I'm a full time pencil portrait artist working from home. Here is my family... my husband Joe, my son Joey, Max and me. The boys are bigger now, but this is the only drawing of the four of us I've managed to do:
Here we are now:
I used to be corporate person for over 20 years until I told the president of the company to stop lying to everyone. I cleverly wrote this suggestion in an email so that he could print it out and angrily wave it at me later. Plus, I thought I had another job elsewhere, but I like to leave that part out. In any case, that was the end of my corporate life.
My husband and my mother urged me to try drawing full time. It had been a fun little side hobby that generated a bit of income without much marketing effort on my part. I never, ever, ever would have quit a decently paying job to draw pictures for a living. I have such a deep rooted fear of not having enough money that I have had full blown panic attacks when my husband decides I need to participate in bill paying. I promise him that I will remain calm and stop panicking, but I never can. After one or two sessions, he gives up and just handles it on his own, putting up with my occasional shock and outrage that we have credit card debt when I dare to open any envelopes. Mostly I just like to hand them to him in my happy, clueless ostrich way. If I was very, very wealthy, I might not shop in resale shops, garage sales, Wal Mart and clearance racks, but I doubt it.
So in utter fear of impending poverty, I started my full time portrait business, Pencil Portraits & Cards in 2005, drawing stuff from photos that people like or love, or that they want to give as a gift to people they like or love. It's been incredibly rewarding. I hear things like, "You're so talented! What I wouldn't give to be able to draw! I can't draw a stick figure!" It's funny how dramatic people like to be when announcing how artistically bereft they are. Here are the most popular ones....
I can't draw a stick figure!
I can't draw a straight line!
I can't even write my name!
That last one cracks me up. Really? That's a shame, because it seems to me you must have had a plenty of practice writing your own damn name all this time. But I'm all for melodrama. When somebody has a skill that is missing from my tool box, I always compulsively point out my shortcomings as well. Anytime I walk into somebody's neat house, I like to immediately say, "Wow, what a beautiful house! You are never allowed to come over to mine because it is filthy." When people are very fit and slim, I like to accuse them of having good genes and over-share about my love of wine and Cheez-its while stalking people on Facebook when I should be drawing. All my organizational, neatness, time management and math skills have been reassigned to being able to look at a picture and draw it in pencil.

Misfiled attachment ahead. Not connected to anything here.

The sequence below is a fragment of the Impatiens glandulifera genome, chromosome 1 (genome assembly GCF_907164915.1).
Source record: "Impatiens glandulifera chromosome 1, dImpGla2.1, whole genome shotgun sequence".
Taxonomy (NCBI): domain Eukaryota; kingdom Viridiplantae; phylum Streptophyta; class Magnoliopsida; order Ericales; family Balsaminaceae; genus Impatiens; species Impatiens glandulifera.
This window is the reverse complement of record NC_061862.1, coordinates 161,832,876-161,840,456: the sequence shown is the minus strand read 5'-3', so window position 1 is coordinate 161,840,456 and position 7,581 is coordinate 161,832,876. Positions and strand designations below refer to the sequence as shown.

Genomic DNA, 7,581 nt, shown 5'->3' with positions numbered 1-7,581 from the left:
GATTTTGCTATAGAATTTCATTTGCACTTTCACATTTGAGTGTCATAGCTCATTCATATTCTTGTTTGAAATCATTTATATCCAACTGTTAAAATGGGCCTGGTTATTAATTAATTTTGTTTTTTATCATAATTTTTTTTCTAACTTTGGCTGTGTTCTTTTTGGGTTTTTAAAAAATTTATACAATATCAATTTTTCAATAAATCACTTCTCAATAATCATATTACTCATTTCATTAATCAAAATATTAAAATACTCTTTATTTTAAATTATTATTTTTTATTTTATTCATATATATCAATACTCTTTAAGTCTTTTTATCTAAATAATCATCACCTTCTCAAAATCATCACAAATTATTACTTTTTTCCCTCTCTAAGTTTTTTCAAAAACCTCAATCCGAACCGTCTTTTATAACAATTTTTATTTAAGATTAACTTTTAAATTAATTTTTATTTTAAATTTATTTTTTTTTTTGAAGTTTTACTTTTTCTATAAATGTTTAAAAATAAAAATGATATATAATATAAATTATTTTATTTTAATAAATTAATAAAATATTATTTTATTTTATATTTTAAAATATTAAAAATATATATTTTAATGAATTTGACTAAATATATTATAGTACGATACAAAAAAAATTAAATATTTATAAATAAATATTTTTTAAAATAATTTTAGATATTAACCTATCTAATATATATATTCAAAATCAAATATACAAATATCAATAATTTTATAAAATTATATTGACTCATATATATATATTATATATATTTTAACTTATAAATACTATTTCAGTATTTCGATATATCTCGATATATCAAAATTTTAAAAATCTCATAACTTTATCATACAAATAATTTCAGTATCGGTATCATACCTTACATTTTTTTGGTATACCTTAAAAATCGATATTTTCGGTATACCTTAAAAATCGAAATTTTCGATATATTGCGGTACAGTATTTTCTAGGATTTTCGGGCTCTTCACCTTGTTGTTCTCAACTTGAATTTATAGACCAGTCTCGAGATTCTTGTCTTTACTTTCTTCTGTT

It amazes me that people will drop a couple, few hundred on my drawings. I do draw pretty well, but I like to think that it isn't just being able to draw one hell of a stick figure. My ability to capture images on paper also has much to do with how much I love people, how much I care about relationships and how desperately I need to please. Actually, the drawing stuff was never what I cared about growing up. I cared about writing. I cared about stories and talking with funny, compassionate people. It's what life is all about. When I first started drawing full time, I noticed after a few months without any corporate written communication, I was spelling words wrong for the first time in my life. I was also using the wrong words randomly which is startling to discover and of course yet another sign of my upcoming dementia. It's like I have my own unfunny version of autocorrect that is punking me.
To remedy the deterioration of my writing skills and to keep busy (there weren't nearly enough drawing projects in the beginning...), I wrote a book about losing my corporate job and becoming a full time artist. I worked hard on it for awhile until a friend of mine in the New York City publishing world told me it would never get published. He suggested self publishing. That was around seven years ago. This is cheaper. Procrastination: check! Tightwad factor: check!
So for those of you with Pencil Envy, I covet your clean house, your ability to argue without feeling like the world is ending, your steady pay check, your lovely singing voice, your slim legs, your clear skin. I hope you will enjoy my ramblings. I'd love to hear your story and draw some stuff for you someday, or you can just stalk me.